Is this place one of the places of magic that still manages to exist in the world? Mother, the city has grabbed hold of me and will not release its grip. To the east, a vast lake, as big as ocean. The very street I live on, an intersection of two trails first used by Indigenous people to access the water. The smell of wild leeks—one of the first ways our line that Vine would be a place of magic. Mother, can you not join me here? Will the day never come that we may live together in the fullness of our bond again? 

I understand the necessity for me to have grown up so sheltered. I understand Vine’s Flaming Sword of self-isolation, I understand how it fortified the Elders’ iron fist against us. But Mother, the joys out here! More music than I thought possible! The city lights at night! A lake more vast and marvelous than the one in Vine, one that connects to a river, which connects to the ocean! Mother, I live openly as a lesbian. How could these joys be kept secret from so many? Mother, how could the joys of the world be hidden from the people of Vine?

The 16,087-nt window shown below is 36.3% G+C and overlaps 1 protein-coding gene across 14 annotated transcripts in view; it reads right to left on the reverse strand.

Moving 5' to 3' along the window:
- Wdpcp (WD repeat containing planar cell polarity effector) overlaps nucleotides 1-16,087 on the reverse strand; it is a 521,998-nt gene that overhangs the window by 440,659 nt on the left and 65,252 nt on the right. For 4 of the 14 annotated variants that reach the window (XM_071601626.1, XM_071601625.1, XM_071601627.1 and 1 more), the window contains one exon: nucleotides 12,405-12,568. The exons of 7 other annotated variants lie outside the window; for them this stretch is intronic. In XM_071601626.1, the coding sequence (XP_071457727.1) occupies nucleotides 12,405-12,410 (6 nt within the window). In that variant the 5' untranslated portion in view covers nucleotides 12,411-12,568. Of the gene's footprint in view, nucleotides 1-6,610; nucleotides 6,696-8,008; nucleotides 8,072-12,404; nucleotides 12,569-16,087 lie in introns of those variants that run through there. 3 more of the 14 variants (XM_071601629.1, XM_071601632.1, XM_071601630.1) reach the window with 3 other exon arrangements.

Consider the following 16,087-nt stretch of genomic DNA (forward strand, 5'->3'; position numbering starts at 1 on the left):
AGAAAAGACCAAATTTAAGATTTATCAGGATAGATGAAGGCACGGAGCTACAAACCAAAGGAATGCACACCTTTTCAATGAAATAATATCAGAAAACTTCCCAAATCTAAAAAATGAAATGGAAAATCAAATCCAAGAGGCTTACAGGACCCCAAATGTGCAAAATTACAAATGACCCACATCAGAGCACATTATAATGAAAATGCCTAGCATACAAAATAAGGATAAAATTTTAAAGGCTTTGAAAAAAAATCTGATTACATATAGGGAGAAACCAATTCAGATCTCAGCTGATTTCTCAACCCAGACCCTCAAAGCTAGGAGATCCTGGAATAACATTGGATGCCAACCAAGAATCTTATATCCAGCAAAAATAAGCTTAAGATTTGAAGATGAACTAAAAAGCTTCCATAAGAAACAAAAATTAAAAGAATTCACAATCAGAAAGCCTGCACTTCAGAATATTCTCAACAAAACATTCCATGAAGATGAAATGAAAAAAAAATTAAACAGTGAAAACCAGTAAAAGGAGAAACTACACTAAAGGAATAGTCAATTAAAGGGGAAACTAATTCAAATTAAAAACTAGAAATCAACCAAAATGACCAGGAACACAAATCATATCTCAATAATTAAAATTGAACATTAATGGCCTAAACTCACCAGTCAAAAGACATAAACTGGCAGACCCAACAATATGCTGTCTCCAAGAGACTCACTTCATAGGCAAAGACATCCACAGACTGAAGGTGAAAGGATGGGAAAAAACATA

With the love of the ages, 


And The Judgment From The Lord Shall Be Decisive

Now in those days, the Vine Militia was enjoying its greatest numbers, with weekly meetings and the general assumption that with enough sustained vigilance, evil could be driven from Vine. The battle may be difficult, but the end result was all but assured.